Date: 01 July
Cost of taking action: £/$/€ VARIES (link included to calculator below)
If you HAVE to fly, you can offset the carbon emissions associated with your trip
As we head into the peak of the summer holidays here in the Northern hemisphere, and with COVID-19 restrictions less than they were at this time last year, many people are looking again at booking holidays abroad.
If you have to fly, or insist on flying, then we are asking you to look at offsetting the carbon emissions associated with your flight. Ideally, you’d travel by train or take a holiday nearer home this year, but if you do fly, it’s a good way of at least trying to address the balance a little.
How does it work?
Based on the “polluter pays” principle, carbon offsetting involves calculating how much carbon dioxide is generated by your flight, and then making a payment to cover the cost of cancelling out the impact by funding projects that reduce or store carbon. The most obvious and popular ones are forest preservation and tree planting, but “carbon credits” are also awarded for projects that reduce fossil fuel use in other ways, such as windfarms, solar cookstoves, or better farming methods.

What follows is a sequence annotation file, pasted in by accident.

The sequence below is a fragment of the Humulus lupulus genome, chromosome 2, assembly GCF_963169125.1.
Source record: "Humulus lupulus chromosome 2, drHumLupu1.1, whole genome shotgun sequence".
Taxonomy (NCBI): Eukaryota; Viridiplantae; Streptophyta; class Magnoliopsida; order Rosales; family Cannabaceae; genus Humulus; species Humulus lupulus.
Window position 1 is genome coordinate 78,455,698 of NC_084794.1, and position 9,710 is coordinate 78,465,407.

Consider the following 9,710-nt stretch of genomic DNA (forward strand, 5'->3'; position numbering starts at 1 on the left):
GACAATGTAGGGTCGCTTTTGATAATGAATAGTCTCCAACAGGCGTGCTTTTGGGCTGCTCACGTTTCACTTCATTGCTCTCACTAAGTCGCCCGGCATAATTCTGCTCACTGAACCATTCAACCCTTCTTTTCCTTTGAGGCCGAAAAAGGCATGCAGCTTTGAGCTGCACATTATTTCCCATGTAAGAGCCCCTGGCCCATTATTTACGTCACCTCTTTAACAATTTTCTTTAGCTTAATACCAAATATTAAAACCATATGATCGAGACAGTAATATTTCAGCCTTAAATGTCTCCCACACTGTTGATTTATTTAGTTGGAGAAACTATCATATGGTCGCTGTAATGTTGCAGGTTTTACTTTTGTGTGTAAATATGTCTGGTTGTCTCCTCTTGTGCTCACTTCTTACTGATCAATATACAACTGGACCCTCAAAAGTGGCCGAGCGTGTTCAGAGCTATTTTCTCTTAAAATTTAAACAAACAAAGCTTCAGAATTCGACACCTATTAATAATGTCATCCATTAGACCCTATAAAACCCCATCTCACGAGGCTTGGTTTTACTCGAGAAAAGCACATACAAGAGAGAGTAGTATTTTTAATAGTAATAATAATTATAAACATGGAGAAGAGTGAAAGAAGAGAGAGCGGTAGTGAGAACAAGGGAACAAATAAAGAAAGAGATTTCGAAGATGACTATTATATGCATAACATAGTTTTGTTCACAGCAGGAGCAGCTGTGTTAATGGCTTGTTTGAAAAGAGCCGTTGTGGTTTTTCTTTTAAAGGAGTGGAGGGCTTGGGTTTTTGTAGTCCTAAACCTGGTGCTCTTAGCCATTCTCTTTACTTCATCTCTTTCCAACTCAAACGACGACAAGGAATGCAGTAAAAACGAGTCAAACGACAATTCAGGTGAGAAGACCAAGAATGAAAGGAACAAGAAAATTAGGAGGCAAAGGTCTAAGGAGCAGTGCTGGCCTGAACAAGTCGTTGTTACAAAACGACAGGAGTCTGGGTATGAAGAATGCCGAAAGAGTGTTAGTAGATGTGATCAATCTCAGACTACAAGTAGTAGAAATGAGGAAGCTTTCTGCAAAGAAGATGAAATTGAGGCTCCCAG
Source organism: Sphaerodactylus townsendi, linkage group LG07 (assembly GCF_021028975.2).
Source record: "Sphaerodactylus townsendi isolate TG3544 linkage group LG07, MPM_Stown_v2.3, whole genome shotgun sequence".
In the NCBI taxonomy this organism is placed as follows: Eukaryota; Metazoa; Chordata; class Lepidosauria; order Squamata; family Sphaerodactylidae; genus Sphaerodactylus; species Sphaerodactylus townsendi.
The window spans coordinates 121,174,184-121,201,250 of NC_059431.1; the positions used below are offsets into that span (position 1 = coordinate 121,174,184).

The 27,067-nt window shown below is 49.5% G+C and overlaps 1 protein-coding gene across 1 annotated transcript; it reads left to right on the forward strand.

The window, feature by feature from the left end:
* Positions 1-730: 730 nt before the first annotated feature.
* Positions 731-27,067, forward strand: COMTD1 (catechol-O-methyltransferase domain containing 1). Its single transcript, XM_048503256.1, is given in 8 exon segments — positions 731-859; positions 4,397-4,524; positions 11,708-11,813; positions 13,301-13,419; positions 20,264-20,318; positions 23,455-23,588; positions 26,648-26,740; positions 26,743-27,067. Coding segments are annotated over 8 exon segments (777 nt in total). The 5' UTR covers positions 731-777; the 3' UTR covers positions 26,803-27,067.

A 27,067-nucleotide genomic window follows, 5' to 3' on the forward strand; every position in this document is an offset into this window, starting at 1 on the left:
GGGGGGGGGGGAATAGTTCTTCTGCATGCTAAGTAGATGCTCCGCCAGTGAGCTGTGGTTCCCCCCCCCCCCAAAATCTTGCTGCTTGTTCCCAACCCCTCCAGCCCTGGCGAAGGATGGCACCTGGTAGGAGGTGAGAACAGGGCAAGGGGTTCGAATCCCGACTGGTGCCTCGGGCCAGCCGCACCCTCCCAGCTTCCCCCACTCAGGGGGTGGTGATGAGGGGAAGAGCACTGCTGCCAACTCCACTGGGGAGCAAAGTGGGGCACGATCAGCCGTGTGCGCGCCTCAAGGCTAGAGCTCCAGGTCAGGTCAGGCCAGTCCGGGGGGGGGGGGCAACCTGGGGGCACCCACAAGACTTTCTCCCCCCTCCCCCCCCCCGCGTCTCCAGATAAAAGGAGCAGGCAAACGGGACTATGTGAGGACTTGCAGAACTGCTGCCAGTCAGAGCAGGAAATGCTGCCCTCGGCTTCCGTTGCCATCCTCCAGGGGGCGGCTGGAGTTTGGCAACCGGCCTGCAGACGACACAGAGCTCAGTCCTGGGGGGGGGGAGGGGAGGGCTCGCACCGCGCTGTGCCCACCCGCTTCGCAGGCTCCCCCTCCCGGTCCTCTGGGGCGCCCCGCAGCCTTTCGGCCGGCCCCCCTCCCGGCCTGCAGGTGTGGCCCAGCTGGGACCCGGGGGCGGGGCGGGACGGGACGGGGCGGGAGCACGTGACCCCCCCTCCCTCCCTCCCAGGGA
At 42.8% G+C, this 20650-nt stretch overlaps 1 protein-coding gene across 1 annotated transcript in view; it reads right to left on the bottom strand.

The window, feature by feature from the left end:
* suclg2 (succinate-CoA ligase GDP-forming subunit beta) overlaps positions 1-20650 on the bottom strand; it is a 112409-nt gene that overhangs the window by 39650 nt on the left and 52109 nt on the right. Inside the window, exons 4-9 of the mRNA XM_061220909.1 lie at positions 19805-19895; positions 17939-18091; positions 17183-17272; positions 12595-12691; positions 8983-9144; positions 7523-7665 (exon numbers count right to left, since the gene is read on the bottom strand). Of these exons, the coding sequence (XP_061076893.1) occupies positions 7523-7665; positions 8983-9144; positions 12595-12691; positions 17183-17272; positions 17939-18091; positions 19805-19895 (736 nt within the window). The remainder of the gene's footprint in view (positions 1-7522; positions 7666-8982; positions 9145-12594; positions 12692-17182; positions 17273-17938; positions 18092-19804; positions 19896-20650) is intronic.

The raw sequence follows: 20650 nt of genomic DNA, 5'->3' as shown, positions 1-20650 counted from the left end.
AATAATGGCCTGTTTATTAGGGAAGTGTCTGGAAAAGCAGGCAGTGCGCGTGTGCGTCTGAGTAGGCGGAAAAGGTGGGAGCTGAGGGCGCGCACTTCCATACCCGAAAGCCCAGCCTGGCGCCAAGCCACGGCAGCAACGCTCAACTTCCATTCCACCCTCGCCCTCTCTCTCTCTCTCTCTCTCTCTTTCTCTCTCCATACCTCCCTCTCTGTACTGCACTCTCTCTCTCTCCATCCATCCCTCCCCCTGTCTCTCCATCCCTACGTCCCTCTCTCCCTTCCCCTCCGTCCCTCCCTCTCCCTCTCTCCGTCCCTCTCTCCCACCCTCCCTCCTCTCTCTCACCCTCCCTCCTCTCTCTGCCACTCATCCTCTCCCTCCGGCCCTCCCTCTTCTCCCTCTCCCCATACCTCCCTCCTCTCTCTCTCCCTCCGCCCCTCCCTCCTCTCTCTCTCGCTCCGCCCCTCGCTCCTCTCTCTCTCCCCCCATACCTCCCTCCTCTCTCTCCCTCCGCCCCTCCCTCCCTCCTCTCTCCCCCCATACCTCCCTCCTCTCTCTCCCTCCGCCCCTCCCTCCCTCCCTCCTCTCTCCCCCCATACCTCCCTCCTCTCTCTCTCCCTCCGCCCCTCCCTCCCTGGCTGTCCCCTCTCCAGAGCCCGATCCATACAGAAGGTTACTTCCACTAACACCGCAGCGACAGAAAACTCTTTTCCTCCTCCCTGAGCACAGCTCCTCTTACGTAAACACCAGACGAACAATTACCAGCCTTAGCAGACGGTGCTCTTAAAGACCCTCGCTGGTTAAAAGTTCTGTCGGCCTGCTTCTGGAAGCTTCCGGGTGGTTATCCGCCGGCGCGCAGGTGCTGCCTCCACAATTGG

Some of the airlines will offer you the chance to offset your emissions at the time you book your flight. However, some of their schemes have proved controversial, with airlines accused of greenwashing their products. If you are serious about carbon offsetting, do your research carefully.
The cost of carbon offsetting will depend on the distance flown and your class of seat. For example, according to www.myclimate.org (try it!) a one way flight from Heathrow, London to JFK, New York in economy class (trip of 5,500km) for 2 travellers will result in 1.8 tonnes of CO2 being emitted. There are various assumptions made about the level of seat occupation on the aircraft and the aircraft type and efficiency when these calculations are made.
To offset this using www.myclimate.org will cost £40 GBP, or $56 USD, or E45 EUR (calculated as at 01 July 2021).
Why is this important?
Taking this action is important for a number of reasons:
- if you use a reputable scheme, your money will genuinely be allocated to carbon reduction projects
- these project are contributing to our efforts to control carbon dioxide levels and manage global warming
- it provides us with an indicator of the cost of the things we sometimes take for granted
- it sets a good example to our children
- it means you are accepting some responsibility for the damage you are doing by flying
- learning about the environmental cost may deter you from flying!
Take action, take responsibility, for your flying and the damage it does. If you have to book a flight, head on over to a carbon offset scheme such as www.myclimate.org and make a donation to offset your carbon emissions.
Thank you very much for doing this!